on 26 November 2011
I can't believe that I'm back again reviewing a Canon powershot - but I am. I saw this one come out, with no intention of buying it, but there was a good price on Amazon, cashback from Canon, and a relative needing a camera, so I couldn't resist passing the old one on and buying the SX150is. It's available in silver and red as options, but I stuck to black.
First of all this is a superzoom camera, which means it has a big range of focal lengths. This gives a body which is slightly bigger than most pocket-sized cameras, but the benefit is the ability to zoom in - and boy can you zoom in! It has a 12x optical zoom and to indicate what that means; I was standing so my shed was filling about a quarter of the screen, and then zoomed in fully and the fairly small shed window filled the screen on the optical zoom, without resorting to the digital zoom. It is the equivalent of 28 mm to 336 mm, for a 35mm camera, which is as much as you are ever likely to want.
Power is provided by AA batteries, which doesn't suit everyone, but it really works for me. We have dozens of high capacity rechargeables, and they are long-lasting, with charged spares always to hand. The original alkalines didn't do very well though, so try to use rechargeables. If you are going to carry them charged for a long time it's also worth getting the long-lasting ones.
The sensor has been upgraded to 14.1 megapixels, from 12 before, which helps in low light, and is all anyone is ever likely to need for everyday family use.
Settings are simple to use, with lots of manual options. I tend to ignore the easy mode and go straight to auto option, which has 31 settings for the camera to choose from. Then you can move to SCN mode, which I generally use for scenery and people. Then there are the programme modes, and finally manual settings.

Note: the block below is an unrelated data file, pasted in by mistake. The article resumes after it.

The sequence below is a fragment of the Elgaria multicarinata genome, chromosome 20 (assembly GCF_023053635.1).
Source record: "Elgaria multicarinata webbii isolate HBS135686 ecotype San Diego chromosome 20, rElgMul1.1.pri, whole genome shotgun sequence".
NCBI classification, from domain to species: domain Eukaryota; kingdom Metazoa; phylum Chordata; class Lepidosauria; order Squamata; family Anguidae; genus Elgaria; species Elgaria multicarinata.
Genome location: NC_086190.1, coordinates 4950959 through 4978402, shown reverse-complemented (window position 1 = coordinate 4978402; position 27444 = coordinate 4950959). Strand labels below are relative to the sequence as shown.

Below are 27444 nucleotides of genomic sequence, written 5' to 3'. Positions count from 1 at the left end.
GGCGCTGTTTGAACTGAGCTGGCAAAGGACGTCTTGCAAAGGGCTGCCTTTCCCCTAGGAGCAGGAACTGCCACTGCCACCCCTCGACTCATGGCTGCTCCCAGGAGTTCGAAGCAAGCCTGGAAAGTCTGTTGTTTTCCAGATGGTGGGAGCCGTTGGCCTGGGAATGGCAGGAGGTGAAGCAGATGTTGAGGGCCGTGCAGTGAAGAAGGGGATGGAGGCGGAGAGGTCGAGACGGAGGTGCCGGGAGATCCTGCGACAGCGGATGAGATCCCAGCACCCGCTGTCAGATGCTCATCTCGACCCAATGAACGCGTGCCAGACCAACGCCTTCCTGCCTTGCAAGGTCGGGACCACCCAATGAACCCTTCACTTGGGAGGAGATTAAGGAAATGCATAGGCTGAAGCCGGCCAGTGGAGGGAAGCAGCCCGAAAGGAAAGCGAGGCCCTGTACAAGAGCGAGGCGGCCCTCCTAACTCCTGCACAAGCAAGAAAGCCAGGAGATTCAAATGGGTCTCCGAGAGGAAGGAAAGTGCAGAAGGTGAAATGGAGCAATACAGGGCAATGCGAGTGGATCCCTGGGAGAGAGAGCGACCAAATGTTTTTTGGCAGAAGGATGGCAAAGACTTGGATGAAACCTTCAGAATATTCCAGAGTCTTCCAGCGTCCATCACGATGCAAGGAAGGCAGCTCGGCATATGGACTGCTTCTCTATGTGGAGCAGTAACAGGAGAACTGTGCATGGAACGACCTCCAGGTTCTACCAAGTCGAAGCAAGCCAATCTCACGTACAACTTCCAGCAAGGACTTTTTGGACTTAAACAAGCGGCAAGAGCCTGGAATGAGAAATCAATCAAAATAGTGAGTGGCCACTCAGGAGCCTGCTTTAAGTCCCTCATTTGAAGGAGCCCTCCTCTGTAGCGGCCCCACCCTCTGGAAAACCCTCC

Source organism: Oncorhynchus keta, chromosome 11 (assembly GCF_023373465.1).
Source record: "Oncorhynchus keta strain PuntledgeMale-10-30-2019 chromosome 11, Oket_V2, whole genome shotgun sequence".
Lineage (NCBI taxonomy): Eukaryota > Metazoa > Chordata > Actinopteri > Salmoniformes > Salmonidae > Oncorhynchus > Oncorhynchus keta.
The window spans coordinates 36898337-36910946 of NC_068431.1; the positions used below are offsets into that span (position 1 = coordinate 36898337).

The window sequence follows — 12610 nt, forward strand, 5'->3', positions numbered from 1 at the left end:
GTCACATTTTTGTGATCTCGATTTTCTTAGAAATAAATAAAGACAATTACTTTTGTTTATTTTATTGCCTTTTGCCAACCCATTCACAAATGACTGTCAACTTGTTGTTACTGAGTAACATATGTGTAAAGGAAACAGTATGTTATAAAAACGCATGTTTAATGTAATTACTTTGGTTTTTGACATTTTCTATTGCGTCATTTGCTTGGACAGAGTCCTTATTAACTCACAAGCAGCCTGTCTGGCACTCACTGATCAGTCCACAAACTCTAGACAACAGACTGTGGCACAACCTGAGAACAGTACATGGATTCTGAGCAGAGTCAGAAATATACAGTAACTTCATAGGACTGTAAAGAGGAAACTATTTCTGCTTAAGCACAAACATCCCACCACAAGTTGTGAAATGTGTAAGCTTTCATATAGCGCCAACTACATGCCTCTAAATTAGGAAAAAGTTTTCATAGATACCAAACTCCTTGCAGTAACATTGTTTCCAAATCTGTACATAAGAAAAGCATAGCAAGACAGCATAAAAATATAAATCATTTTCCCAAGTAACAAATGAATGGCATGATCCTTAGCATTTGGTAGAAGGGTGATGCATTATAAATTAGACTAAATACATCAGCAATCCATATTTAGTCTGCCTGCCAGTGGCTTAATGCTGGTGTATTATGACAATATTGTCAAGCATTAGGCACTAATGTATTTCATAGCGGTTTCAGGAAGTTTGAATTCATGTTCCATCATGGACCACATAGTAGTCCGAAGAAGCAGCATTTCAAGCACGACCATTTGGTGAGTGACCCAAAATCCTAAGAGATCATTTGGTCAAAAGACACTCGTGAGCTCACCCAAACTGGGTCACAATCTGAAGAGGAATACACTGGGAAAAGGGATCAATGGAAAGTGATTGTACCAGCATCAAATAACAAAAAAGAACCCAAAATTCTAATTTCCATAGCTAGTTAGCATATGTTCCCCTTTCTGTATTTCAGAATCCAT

There are various filter modes, including a miniature scene mode, toy camera mode and colour swap. I rarely use them, but they're useful for a bit of fun. Speaking of fun smart shutter, smile detection takes a photo when it detects someone smiling. It may seem a little gimmicky, but it does actually work, and has improved photos of people - maybe because they know they're stuck there until they smile!
Photo quality is very good, probably an advance on the last one. Because of the large sensor you can blow the photos up quite large, and retain the detail. Canon reckons you can print to A2. I rarely print photos, but like to use the highest quality setting nevertheless. A 4gb memory card holds around 1000 photos at the highest resolution. Even zoomed in the detail is good, with the image stabilisation working to reduce shake. Colours are good, very realistic, although I have sometimes detected a slight yellowish cast indoors.
I have tried the video, and am quite happy with it, but it isn't why I bought the camera, and I'm unlikely to use it very often.
It's worth giving the software a quick shout as well. I like zoombrowser to upload new photos to my computer with very little fuss. Plug in the camera, switch it on and off you go.
So all-in-all this quality of camera, with this range of zoom, with an overwhelming range of manual settings, but very good photos out-of-the box in auto mode, has to be worth 5 stars.
Edit 27-12-11 I've added two photos of Leith Hall to the product description. They are intended to show the range of the zoom, rather than being held up as good photos. They were both taken from the same place, one at the wide-angle setting, and the other fully zoomed in, using the optical zoom only. As you can see it really does have a huge range.
on 17 April 2013
Originally I bought this as a replacement for a faulty SX200is (one of the first hi-zoom cameras around). I wasn't expecting much from it, with a 14Mp sensor, I was expecting more noise in the pictures at lower ISO levels than before. A function of squeezing more pixels onto the same size piece of silicon. However I have been pleasantly surprised with the photo quality, and some of the included features. I won't go into huge detail, except to say that in everday use it is superb, and very easy to use at a moments notice for those instant photos you might otherwise miss.